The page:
Erik Cordier: First drafted all the way back in 2004, the right-handed Cordier's been considered a good prospect most of the time since then and was on the Braves' 40-man roster for two years. Unfortunately, he's been hampered by all sorts of injuries: a knee injury that cost him one year, Tommy John surgery, a hand injury and bone chips. When he's been able to pitch he's featured a mid-90s fastball, but he's struggled the last two years. He looks more like an interesting project than a candidate to make the team. He's been mostly a starter so far, so the Pirates could try him in relief in AAA.

Kris Johnson: The left-handed Johnson has very slowly come around since being selected in the supplemental first round in 2006. He split his time between Altoona and Indianapolis last year, pitching well for the Curve without dominating, then just decently for the Indians. After the Pirates re-signed him, he pitched brilliantly in the Dominican Winter League, allowing only 17 hits and walks in 27 innings. With the Pirates short on left-handed relief options, he could conceivably be a bullpen option at some point, but not likely at the start of the season.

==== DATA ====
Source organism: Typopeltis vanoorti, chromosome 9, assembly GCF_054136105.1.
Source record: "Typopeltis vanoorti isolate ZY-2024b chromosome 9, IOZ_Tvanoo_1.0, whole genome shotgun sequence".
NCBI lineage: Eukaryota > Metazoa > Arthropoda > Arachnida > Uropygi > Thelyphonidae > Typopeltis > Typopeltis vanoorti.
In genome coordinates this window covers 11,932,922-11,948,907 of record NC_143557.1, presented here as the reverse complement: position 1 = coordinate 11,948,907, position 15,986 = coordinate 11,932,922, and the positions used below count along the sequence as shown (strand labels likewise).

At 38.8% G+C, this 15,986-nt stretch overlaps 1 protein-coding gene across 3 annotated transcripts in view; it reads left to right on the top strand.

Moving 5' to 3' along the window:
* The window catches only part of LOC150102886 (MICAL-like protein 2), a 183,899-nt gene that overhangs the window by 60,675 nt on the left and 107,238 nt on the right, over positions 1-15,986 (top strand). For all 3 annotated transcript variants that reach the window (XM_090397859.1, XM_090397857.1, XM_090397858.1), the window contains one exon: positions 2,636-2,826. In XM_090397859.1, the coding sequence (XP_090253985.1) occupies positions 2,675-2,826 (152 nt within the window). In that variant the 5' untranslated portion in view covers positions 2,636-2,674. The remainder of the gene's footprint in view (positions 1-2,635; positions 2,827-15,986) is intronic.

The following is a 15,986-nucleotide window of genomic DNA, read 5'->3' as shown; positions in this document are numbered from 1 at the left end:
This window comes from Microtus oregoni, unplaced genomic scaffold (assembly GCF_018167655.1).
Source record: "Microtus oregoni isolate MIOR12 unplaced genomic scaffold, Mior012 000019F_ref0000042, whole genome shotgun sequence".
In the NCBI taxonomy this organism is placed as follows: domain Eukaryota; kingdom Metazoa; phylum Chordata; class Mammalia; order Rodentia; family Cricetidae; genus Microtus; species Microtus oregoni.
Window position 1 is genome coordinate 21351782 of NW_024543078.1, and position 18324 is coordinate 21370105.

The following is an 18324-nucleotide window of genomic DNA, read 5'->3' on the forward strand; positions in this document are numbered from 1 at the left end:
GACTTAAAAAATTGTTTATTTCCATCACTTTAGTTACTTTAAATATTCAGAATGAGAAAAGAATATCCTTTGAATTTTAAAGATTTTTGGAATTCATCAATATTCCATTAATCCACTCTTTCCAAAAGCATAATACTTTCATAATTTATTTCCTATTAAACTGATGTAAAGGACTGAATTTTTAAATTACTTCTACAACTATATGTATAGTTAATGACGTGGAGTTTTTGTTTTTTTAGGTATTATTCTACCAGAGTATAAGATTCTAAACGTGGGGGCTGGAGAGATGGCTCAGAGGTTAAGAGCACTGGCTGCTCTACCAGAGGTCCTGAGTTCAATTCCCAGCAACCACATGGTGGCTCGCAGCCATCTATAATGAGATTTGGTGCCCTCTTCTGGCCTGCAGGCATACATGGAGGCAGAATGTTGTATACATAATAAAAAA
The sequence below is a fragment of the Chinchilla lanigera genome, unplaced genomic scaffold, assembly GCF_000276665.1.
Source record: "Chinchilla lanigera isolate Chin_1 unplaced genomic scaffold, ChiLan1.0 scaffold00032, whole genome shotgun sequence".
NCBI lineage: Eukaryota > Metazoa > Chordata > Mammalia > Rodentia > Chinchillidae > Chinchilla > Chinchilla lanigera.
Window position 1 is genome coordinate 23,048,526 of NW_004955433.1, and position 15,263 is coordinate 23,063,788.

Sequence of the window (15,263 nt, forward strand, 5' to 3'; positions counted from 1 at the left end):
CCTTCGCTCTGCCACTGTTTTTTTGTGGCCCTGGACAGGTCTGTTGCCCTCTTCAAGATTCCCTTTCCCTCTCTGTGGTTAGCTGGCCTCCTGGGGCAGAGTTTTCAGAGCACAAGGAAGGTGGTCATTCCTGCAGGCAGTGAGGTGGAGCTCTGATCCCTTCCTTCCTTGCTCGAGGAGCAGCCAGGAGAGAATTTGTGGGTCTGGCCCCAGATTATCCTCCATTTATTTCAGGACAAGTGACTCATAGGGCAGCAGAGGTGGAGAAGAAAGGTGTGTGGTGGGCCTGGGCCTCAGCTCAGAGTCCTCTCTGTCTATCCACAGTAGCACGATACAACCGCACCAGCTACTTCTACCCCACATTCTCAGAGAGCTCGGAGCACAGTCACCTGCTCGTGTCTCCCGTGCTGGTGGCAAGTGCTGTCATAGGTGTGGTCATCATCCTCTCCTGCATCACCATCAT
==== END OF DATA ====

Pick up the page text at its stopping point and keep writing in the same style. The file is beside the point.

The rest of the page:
Vin Mazzaro: Despite being a highly-regarded prospect, Mazzaro actually has seldom pitched well at any level. He has a career minor league ERA of 4.00 and WHIP of 1.41. He sits around 92 and generally gets groundballs, but he's never missed many bats. He hasn't pitched much in relief, so the Pirates could try him in the AAA bullpen. He'd be a longshot to make the team, especially considering that the Pirates just removed him from the 40-man roster.

Ryan Reid: A right-hander, Reid pitched mainly in relief in the Rays' organization. He doesn't throw especially hard and his K rate dropped sharply when he got to AA, but it's gone back up in AAA, to 8.3 K/9 in 2011 and 9.0 last year. Like Johnson, he had a strong winter campaign, in his case in Venezuela. He served as his team's closer and fanned 26 in 22 innings. Like Johnson, he doesn't have a realistic chance of making the team out of camp, but could be useful AAA depth.